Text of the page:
About this Surgery
Anterior lumbar interbody fusion (ALIF) is a spine surgery that involves approaching the spine from the front (anterior) of the body to remove all or part of a disc from in between two adjacent vertebrae (interbody) in the lower back (lumbar spine), then fusing, or joining together, the vertebrae on either side of the remaining disc space using bone graft or bone graft substitute.
The graft material acts as a binding medium and also helps maintain normal disc height – as the body heals, the vertebral bone and bone graft eventually grow together and stabilize the spine. Instrumentation, such as rods, screws, plates, cages, hooks and wire also may be used to create an “internal cast” to support the vertebral structure during the healing process.
Depending on your condition and your surgeon’s training, experience and preferred methodology, an ALIF may be done alone or in conjunction with another spinal fusion approach. Please discuss your fusion approach options thoroughly with your doctor, and rely on his or her judgment about which is most appropriate for your particular condition.
Why Do I Need This Procedure?
There are a number of reasons your surgeon may recommend spinal fusion. This procedure is frequently used to treat:
- One or more fractured (broken) vertebrae
- Spondylolisthesis (slippage of one vertebral bone over another)
- Abnormal curvatures of the spine, such as scoliosis or kyphosis
- Protruding or degenerated discs (the cartilaginous “cushions” between vertebrae)
- Instability of the spine (abnormal or excessive motion between two or more vertebrae)
Patients with low back and/or leg pain due to degenerative disc disease, spondylolysis/spondylolisthesis, scoliosis, or other spinal instability that have not responded to non-surgical treatment measures (rest, physical therapy or medications) may be suitable candidates for an ALIF.
Patients without an excessive amount of spinal instability or slippage, and who have little to no spinal stenosis or nerve compression in the back of the spine, are generally the best candidates for an ALIF alone. However, ALIF as a stand-alone technique is usually not recommended for people whose bones have become very soft due to osteoporosis, or in patients with instability or arthritis.
Your surgeon will take a number of factors into consideration before recommending an ALIF, including the condition to be treated, your age, health and lifestyle and your anticipated level of activity following surgery. Please discuss this treatment option thoroughly with your spinal care provider.
How Is An ALIF Performed?
For an ALIF procedure, the patient is positioned on his or her back and sedated under general anesthesia. The surgeon then:
- Makes an incision in the abdomen and retracts the abdominal muscles, organs and vascular structures – including such major blood vessels as the aorta and vena cava - for a clear view of the front of the spine and access to the vertebrae. (This part of the procedure may be performed by a general surgeon or vascular specialist.)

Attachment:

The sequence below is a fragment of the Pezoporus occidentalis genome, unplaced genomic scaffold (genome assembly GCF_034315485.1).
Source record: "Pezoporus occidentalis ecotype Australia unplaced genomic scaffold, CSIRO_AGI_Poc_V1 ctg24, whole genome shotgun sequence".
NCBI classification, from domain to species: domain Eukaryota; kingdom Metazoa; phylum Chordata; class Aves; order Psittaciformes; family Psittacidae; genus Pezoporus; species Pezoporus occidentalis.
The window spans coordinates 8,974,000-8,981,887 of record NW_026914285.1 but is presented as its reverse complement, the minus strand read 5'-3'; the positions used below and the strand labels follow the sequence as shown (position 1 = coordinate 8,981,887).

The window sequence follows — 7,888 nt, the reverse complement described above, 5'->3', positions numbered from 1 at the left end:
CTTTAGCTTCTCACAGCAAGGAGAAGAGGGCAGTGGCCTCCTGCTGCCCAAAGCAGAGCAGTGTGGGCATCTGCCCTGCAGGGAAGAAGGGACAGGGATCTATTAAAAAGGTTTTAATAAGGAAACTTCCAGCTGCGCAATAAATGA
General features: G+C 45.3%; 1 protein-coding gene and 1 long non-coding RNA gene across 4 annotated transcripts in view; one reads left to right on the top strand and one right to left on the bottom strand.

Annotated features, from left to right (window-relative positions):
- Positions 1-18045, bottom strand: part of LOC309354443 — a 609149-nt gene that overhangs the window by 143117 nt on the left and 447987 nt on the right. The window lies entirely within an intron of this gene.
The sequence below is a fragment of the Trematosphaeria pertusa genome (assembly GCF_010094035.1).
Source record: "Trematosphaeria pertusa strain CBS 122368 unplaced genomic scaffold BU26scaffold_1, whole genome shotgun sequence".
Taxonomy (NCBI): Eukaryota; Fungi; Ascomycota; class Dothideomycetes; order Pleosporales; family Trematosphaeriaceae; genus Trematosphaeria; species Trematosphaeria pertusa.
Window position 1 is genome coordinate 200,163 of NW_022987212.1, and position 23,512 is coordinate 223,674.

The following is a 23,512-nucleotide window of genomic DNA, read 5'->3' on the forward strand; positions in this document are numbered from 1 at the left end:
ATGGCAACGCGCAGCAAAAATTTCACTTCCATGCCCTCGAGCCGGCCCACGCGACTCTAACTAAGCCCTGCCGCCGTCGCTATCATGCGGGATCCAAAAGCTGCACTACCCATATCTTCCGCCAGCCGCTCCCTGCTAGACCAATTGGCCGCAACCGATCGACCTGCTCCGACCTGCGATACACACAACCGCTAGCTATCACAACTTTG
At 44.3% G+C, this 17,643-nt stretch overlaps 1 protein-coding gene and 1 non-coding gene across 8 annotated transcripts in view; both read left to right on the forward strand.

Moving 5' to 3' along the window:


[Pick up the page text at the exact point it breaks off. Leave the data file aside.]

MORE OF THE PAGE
- Removes all or part of the degenerated disc(s) from the affected disc space, and inserts bone graft or bone graft substitute into the disc space between the vertebral bodies, to support the disc space and promote bone healing.
- Returns the abdominal organs, blood vessels and muscles to their normal place, and closes the incision.
Surgeons typically perform an ALIF as a traditional, open procedure as described above; however, another option is to access the spine using minimally invasive (endoscopic) technologies that allow surgeons to reach the affected vertebrae through small incisions and intramuscular tunnels created to accommodate special guidance, illumination and surgical tools.
How Long Will It Take Me To Recover?
The recovery period for a spinal fusion procedure such as an ALIF will vary, depending on the procedure and your body’s ability to heal and firmly fuse the vertebrae together. One advantage of an ALIF is that the back muscles and nerves are undisturbed.
Patients typically stay in the hospital for several days, longer if necessary for more extensive surgery. This may also include time in a rehabilitation unit. Your surgeon will prescribe pain medication as needed, and may recommend a brace and follow-up physical therapy.
The length of time you will be off work will depend on a number of factors: your particular procedure and the physician’s approach to your spine, the size of your incision, and whether or not you experienced any significant tissue damage or complications. Another consideration is the type of work you plan to return to. Typically, you can expect to be on medical leave for 3 to 6 weeks; however, many innovations and advancements have been developed in the last few years that allow for improved fusion rates, shorter hospital stays and a more active and rapid recovery period.
Work closely with your spinal surgeon to determine the appropriate recovery protocol for you, and follow his or her instructions to optimize the healing process.
Please keep in mind that all treatments and outcomes are specific to the individual patient. Results may vary. Complications, such as infection, blood loss, and bowel or bladder problems are some of the potential adverse risks of surgery. Please consult your physician for a complete list of indications, warnings, precautions, adverse events, clinical results and other important medical information.